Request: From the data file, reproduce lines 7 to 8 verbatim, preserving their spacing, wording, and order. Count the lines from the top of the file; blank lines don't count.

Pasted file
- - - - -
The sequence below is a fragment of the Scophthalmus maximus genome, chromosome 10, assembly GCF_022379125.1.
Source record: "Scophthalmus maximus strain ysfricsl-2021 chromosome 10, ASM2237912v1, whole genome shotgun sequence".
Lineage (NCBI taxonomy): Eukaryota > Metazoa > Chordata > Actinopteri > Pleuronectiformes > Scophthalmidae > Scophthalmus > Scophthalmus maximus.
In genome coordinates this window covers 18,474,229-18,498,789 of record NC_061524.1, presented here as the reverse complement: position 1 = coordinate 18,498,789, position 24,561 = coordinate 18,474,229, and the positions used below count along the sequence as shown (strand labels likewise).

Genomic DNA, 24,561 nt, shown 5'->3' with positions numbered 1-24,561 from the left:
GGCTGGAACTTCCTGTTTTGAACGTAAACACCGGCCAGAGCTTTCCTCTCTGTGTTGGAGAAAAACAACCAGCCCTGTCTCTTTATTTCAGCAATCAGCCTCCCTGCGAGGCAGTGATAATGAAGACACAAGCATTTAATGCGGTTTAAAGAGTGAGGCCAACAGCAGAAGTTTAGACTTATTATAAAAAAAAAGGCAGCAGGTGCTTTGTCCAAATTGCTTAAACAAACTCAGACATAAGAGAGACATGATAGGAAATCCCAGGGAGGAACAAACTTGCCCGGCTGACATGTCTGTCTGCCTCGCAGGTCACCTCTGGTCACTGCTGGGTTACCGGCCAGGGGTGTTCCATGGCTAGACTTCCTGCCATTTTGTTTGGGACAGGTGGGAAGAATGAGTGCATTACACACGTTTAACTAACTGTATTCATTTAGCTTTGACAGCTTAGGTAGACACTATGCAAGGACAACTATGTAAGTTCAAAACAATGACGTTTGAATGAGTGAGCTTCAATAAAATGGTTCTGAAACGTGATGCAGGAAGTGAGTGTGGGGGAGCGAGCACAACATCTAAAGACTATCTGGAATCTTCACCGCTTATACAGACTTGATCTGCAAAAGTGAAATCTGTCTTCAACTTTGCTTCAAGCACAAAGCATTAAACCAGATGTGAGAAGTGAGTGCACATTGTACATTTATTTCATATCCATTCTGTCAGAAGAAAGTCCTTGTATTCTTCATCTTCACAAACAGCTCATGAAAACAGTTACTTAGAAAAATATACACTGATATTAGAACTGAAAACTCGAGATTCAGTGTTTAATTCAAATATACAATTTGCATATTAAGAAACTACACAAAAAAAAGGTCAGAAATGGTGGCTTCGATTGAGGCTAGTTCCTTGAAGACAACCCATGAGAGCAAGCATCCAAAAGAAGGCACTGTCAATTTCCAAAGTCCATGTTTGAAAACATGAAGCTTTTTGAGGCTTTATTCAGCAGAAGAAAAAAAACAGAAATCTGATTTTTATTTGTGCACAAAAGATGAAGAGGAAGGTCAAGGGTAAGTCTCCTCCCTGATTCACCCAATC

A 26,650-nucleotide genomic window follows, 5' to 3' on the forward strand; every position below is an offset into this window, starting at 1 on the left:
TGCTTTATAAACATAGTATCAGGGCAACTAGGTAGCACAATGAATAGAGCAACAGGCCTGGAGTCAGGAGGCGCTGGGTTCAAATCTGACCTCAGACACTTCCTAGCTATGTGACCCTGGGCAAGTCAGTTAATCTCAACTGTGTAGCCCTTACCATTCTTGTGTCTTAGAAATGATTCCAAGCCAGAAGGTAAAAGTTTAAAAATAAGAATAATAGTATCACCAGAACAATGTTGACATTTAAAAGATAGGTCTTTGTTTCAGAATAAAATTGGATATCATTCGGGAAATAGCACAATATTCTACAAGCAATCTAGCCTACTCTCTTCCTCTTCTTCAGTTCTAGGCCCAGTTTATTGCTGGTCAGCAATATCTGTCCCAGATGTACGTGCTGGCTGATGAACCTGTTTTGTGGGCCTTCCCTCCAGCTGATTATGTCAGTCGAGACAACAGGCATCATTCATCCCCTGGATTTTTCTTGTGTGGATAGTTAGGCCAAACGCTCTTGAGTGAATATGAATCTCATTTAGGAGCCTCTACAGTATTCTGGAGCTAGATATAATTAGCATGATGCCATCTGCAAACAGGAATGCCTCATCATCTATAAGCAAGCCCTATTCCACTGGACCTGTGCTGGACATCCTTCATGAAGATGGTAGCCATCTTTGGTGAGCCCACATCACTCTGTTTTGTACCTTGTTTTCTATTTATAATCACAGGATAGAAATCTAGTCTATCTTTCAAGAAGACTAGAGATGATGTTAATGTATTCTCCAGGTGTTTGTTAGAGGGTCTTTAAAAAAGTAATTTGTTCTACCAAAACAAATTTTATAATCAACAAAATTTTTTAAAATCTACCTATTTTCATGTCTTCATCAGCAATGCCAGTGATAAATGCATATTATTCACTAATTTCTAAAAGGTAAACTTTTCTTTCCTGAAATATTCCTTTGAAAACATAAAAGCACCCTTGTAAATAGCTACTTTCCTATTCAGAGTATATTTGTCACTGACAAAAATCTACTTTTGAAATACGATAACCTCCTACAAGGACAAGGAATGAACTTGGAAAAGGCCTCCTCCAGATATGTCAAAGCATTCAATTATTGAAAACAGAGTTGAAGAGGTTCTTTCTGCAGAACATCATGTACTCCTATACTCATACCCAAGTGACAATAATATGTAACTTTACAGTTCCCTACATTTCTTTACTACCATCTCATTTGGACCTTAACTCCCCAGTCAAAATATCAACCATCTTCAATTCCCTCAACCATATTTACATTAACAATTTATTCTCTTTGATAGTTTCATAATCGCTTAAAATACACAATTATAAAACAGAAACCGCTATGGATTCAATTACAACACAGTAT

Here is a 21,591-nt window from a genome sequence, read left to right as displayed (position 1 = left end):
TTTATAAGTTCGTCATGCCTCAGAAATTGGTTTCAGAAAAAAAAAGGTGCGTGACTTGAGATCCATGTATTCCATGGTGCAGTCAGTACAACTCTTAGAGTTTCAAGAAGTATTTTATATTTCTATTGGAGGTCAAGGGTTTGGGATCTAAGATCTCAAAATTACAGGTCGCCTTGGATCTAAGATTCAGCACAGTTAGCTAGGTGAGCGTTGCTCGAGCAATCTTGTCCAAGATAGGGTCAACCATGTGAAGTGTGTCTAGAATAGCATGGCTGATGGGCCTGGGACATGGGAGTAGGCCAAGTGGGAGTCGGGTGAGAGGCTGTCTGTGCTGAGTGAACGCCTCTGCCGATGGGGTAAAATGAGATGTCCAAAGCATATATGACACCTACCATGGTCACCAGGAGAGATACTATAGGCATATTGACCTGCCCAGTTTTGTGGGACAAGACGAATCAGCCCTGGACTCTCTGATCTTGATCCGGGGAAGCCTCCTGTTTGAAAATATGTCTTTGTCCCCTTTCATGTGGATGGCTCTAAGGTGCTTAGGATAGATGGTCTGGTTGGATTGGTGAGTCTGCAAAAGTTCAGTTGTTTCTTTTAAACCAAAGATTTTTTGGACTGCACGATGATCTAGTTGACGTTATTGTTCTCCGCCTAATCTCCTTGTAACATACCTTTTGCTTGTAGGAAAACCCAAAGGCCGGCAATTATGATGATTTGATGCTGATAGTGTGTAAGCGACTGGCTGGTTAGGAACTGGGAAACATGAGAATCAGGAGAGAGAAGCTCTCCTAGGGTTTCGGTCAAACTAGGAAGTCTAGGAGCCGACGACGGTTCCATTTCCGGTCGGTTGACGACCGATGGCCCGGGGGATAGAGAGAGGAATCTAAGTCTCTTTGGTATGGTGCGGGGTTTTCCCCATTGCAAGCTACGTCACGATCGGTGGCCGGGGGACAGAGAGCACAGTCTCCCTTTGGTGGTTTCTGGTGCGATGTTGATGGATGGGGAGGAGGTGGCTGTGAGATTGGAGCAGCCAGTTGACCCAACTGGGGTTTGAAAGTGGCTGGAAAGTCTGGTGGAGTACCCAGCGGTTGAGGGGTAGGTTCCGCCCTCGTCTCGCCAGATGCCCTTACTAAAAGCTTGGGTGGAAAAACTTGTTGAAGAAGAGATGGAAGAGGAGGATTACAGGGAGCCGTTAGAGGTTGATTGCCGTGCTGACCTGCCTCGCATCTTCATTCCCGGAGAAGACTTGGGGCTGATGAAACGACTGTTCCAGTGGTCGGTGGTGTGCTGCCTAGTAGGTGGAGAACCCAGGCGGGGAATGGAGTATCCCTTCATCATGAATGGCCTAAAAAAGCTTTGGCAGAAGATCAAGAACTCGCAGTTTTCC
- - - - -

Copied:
A 26,650-nucleotide genomic window follows, 5' to 3' on the forward strand; every position below is an offset into this window, starting at 1 on the left:
TGCTTTATAAACATAGTATCAGGGCAACTAGGTAGCACAATGAATAGAGCAACAGGCCTGGAGTCAGGAGGCGCTGGGTTCAAATCTGACCTCAGACACTTCCTAGCTATGTGACCCTGGGCAAGTCAGTTAATCTCAACTGTGTAGCCCTTACCATTCTTGTGTCTTAGAAATGATTCCAAGCCAGAAGGTAAAAGTTTAAAAATAAGAATAATAGTATCACCAGAACAATGTTGACATTTAAAAGATAGGTCTTTGTTTCAGAATAAAATTGGATATCATTCGGGAAATAGCACAATATTCTACAAGCAATCTAGCCTACTCTCTTCCTCTTCTTCAGTTCTAGGCCCAGTTTATTGCTGGTCAGCAATATCTGTCCCAGATGTACGTGCTGGCTGATGAACCTGTTTTGTGGGCCTTCCCTCCAGCTGATTATGTCAGTCGAGACAACAGGCATCATTCATCCCCTGGATTTTTCTTGTGTGGATAGTTAGGCCAAACGCTCTTGAGTGAATATGAATCTCATTTAGGAGCCTCTACAGTATTCTGGAGCTAGATATAATTAGCATGATGCCATCTGCAAACAGGAATGCCTCATCATCTATAAGCAAGCCCTATTCCACTGGACCTGTGCTGGACATCCTTCATGAAGATGGTAGCCATCTTTGGTGAGCCCACATCACTCTGTTTTGTACCTTGTTTTCTATTTATAATCACAGGATAGAAATCTAGTCTATCTTTCAAGAAGACTAGAGATGATGTTAATGTATTCTCCAGGTGTTTGTTAGAGGGTCTTTAAAAAAGTAATTTGTTCTACCAAAACAAATTTTATAATCAACAAAATTTTTTAAAATCTACCTATTTTCATGTCTTCATCAGCAATGCCAGTGATAAATGCATATTATTCACTAATTTCTAAAAGGTAAACTTTTCTTTCCTGAAATATTCCTTTGAAAACATAAAAGCACCCTTGTAAATAGCTACTTTCCTATTCAGAGTATATTTGTCACTGACAAAAATCTACTTTTGAAATACGATAACCTCCTACAAGGACAAGGAATGAACTTGGAAAAGGCCTCCTCCAGATATGTCAAAGCATTCAATTATTGAAAACAGAGTTGAAGAGGTTCTTTCTGCAGAACATCATGTACTCCTATACTCATACCCAAGTGACAATAATATGTAACTTTACAGTTCCCTACATTTCTTTACTACCATCTCATTTGGACCTTAACTCCCCAGTCAAAATATCAACCATCTTCAATTCCCTCAACCATATTTACATTAACAATTTATTCTCTTTGATAGTTTCATAATCGCTTAAAATACACAATTATAAAACAGAAACCGCTATGGATTCAATTACAACACAGTAT